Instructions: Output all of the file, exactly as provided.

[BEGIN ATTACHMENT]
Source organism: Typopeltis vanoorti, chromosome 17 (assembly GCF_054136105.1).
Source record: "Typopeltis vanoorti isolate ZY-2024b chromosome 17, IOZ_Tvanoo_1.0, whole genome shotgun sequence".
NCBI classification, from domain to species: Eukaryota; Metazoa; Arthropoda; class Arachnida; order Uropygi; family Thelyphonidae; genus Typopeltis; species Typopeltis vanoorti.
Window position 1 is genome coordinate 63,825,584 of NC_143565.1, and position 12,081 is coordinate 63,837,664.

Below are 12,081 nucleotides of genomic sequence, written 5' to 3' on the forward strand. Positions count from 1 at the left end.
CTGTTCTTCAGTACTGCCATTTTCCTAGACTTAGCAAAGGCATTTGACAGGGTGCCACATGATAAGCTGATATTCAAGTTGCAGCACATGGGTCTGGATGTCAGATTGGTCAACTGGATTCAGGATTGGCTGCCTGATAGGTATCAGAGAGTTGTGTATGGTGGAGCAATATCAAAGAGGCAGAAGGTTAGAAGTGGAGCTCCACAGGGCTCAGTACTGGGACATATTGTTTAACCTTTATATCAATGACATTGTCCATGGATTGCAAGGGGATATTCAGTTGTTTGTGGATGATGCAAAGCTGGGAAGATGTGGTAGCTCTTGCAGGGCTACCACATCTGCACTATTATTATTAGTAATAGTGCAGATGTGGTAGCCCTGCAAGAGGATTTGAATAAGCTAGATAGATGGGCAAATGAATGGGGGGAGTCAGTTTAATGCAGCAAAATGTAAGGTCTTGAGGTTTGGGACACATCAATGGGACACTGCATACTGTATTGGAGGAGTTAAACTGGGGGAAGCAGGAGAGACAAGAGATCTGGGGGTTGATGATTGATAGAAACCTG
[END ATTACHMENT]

Source organism: Typopeltis vanoorti, chromosome 17 (assembly GCF_054136105.1).
Source record: "Typopeltis vanoorti isolate ZY-2024b chromosome 17, IOZ_Tvanoo_1.0, whole genome shotgun sequence".
NCBI classification, from domain to species: Eukaryota; Metazoa; Arthropoda; class Arachnida; order Uropygi; family Thelyphonidae; genus Typopeltis; species Typopeltis vanoorti.
Window position 1 is genome coordinate 63,825,584 of NC_143565.1, and position 12,081 is coordinate 63,837,664.

Below are 12,081 nucleotides of genomic sequence, written 5' to 3' on the forward strand. Positions count from 1 at the left end.
CTGTTCTTCAGTACTGCCATTTTCCTAGACTTAGCAAAGGCATTTGACAGGGTGCCACATGATAAGCTGATATTCAAGTTGCAGCACATGGGTCTGGATGTCAGATTGGTCAACTGGATTCAGGATTGGCTGCCTGATAGGTATCAGAGAGTTGTGTATGGTGGAGCAATATCAAAGAGGCAGAAGGTTAGAAGTGGAGCTCCACAGGGCTCAGTACTGGGACATATTGTTTAACCTTTATATCAATGACATTGTCCATGGATTGCAAGGGGATATTCAGTTGTTTGTGGATGATGCAAAGCTGGGAAGATGTGGTAGCTCTTGCAGGGCTACCACATCTGCACTATTATTATTAGTAATAGTGCAGATGTGGTAGCCCTGCAAGAGGATTTGAATAAGCTAGATAGATGGGCAAATGAATGGGGGGAGTCAGTTTAATGCAGCAAAATGTAAGGTCTTGAGGTTTGGGACACATCAATGGGACACTGCATACTGTATTGGAGGAGTTAAACTGGGGGAAGCAGGAGAGACAAGAGATCTGGGGGTTGATGATTGATAGAAACCTG